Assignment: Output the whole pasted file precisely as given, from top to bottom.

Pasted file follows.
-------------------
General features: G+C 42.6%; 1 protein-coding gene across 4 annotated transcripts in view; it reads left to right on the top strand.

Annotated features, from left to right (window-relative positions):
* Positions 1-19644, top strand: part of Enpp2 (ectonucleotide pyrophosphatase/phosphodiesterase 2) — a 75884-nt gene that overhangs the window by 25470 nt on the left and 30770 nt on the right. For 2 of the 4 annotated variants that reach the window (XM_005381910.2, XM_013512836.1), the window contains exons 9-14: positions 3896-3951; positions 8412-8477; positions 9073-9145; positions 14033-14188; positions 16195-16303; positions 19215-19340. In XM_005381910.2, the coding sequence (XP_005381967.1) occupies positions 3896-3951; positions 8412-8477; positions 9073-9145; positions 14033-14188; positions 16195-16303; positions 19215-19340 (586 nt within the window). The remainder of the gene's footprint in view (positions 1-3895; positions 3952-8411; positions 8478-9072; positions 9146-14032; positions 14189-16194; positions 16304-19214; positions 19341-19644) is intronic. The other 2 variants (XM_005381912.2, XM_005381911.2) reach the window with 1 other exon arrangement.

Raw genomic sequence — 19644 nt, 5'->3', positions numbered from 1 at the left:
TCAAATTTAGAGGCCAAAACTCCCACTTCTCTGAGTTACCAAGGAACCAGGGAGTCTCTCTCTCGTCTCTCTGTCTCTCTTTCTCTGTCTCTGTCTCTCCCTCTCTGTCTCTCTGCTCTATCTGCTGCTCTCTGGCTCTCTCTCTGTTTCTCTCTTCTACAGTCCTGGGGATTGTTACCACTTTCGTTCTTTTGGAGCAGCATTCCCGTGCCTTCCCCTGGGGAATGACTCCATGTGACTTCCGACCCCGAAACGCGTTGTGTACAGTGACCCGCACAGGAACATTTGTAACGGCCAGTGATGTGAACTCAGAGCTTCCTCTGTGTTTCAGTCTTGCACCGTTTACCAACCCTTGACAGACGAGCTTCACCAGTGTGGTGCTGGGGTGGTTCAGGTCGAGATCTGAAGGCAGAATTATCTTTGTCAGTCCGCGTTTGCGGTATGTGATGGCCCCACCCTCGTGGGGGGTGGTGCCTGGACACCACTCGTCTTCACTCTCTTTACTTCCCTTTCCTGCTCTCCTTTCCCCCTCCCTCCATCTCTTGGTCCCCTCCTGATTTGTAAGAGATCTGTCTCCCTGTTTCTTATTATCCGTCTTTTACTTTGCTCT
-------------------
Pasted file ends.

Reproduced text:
General features: G+C 42.6%; 1 protein-coding gene across 4 annotated transcripts in view; it reads left to right on the top strand.

Annotated features, from left to right (window-relative positions):
* Positions 1-19644, top strand: part of Enpp2 (ectonucleotide pyrophosphatase/phosphodiesterase 2) — a 75884-nt gene that overhangs the window by 25470 nt on the left and 30770 nt on the right. For 2 of the 4 annotated variants that reach the window (XM_005381910.2, XM_013512836.1), the window contains exons 9-14: positions 3896-3951; positions 8412-8477; positions 9073-9145; positions 14033-14188; positions 16195-16303; positions 19215-19340. In XM_005381910.2, the coding sequence (XP_005381967.1) occupies positions 3896-3951; positions 8412-8477; positions 9073-9145; positions 14033-14188; positions 16195-16303; positions 19215-19340 (586 nt within the window). The remainder of the gene's footprint in view (positions 1-3895; positions 3952-8411; positions 8478-9072; positions 9146-14032; positions 14189-16194; positions 16304-19214; positions 19341-19644) is intronic. The other 2 variants (XM_005381912.2, XM_005381911.2) reach the window with 1 other exon arrangement.

Raw genomic sequence — 19644 nt, 5'->3', positions numbered from 1 at the left:
TCAAATTTAGAGGCCAAAACTCCCACTTCTCTGAGTTACCAAGGAACCAGGGAGTCTCTCTCTCGTCTCTCTGTCTCTCTTTCTCTGTCTCTGTCTCTCCCTCTCTGTCTCTCTGCTCTATCTGCTGCTCTCTGGCTCTCTCTCTGTTTCTCTCTTCTACAGTCCTGGGGATTGTTACCACTTTCGTTCTTTTGGAGCAGCATTCCCGTGCCTTCCCCTGGGGAATGACTCCATGTGACTTCCGACCCCGAAACGCGTTGTGTACAGTGACCCGCACAGGAACATTTGTAACGGCCAGTGATGTGAACTCAGAGCTTCCTCTGTGTTTCAGTCTTGCACCGTTTACCAACCCTTGACAGACGAGCTTCACCAGTGTGGTGCTGGGGTGGTTCAGGTCGAGATCTGAAGGCAGAATTATCTTTGTCAGTCCGCGTTTGCGGTATGTGATGGCCCCACCCTCGTGGGGGGTGGTGCCTGGACACCACTCGTCTTCACTCTCTTTACTTCCCTTTCCTGCTCTCCTTTCCCCCTCCCTCCATCTCTTGGTCCCCTCCTGATTTGTAAGAGATCTGTCTCCCTGTTTCTTATTATCCGTCTTTTACTTTGCTCT